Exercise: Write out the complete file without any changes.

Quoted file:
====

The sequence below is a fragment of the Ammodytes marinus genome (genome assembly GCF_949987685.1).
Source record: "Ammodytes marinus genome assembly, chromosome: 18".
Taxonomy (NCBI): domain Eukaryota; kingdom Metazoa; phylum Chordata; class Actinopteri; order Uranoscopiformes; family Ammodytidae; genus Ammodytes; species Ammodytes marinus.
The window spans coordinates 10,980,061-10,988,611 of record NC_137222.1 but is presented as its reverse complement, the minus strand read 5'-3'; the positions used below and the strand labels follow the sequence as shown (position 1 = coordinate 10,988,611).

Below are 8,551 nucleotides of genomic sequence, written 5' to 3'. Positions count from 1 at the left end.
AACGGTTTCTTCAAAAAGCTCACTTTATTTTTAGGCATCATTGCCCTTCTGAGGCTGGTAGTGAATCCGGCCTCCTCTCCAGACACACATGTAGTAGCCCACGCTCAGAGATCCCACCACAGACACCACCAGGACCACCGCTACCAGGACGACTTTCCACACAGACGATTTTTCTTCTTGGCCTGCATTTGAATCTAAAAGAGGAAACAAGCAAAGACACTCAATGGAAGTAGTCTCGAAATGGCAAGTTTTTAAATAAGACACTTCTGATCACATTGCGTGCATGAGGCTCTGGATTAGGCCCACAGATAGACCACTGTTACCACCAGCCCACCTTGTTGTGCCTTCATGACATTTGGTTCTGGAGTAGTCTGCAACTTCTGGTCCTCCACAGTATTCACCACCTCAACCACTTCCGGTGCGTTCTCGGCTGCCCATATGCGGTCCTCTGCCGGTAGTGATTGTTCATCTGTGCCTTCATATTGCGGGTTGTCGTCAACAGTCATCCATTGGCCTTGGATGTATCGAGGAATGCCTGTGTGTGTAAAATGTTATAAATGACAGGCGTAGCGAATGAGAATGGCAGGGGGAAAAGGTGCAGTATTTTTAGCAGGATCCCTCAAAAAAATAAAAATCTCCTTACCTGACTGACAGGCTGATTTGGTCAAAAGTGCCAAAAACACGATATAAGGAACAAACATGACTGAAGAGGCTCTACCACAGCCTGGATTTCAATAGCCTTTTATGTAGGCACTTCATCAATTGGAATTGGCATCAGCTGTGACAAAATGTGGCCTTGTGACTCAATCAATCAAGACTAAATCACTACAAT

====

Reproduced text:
The sequence below is a fragment of the Ammodytes marinus genome (genome assembly GCF_949987685.1).
Source record: "Ammodytes marinus genome assembly, chromosome: 18".
Taxonomy (NCBI): domain Eukaryota; kingdom Metazoa; phylum Chordata; class Actinopteri; order Uranoscopiformes; family Ammodytidae; genus Ammodytes; species Ammodytes marinus.
The window spans coordinates 10,980,061-10,988,611 of record NC_137222.1 but is presented as its reverse complement, the minus strand read 5'-3'; the positions used below and the strand labels follow the sequence as shown (position 1 = coordinate 10,988,611).

Below are 8,551 nucleotides of genomic sequence, written 5' to 3'. Positions count from 1 at the left end.
AACGGTTTCTTCAAAAAGCTCACTTTATTTTTAGGCATCATTGCCCTTCTGAGGCTGGTAGTGAATCCGGCCTCCTCTCCAGACACACATGTAGTAGCCCACGCTCAGAGATCCCACCACAGACACCACCAGGACCACCGCTACCAGGACGACTTTCCACACAGACGATTTTTCTTCTTGGCCTGCATTTGAATCTAAAAGAGGAAACAAGCAAAGACACTCAATGGAAGTAGTCTCGAAATGGCAAGTTTTTAAATAAGACACTTCTGATCACATTGCGTGCATGAGGCTCTGGATTAGGCCCACAGATAGACCACTGTTACCACCAGCCCACCTTGTTGTGCCTTCATGACATTTGGTTCTGGAGTAGTCTGCAACTTCTGGTCCTCCACAGTATTCACCACCTCAACCACTTCCGGTGCGTTCTCGGCTGCCCATATGCGGTCCTCTGCCGGTAGTGATTGTTCATCTGTGCCTTCATATTGCGGGTTGTCGTCAACAGTCATCCATTGGCCTTGGATGTATCGAGGAATGCCTGTGTGTGTAAAATGTTATAAATGACAGGCGTAGCGAATGAGAATGGCAGGGGGAAAAGGTGCAGTATTTTTAGCAGGATCCCTCAAAAAAATAAAAATCTCCTTACCTGACTGACAGGCTGATTTGGTCAAAAGTGCCAAAAACACGATATAAGGAACAAACATGACTGAAGAGGCTCTACCACAGCCTGGATTTCAATAGCCTTTTATGTAGGCACTTCATCAATTGGAATTGGCATCAGCTGTGACAAAATGTGGCCTTGTGACTCAATCAATCAAGACTAAATCACTACAAT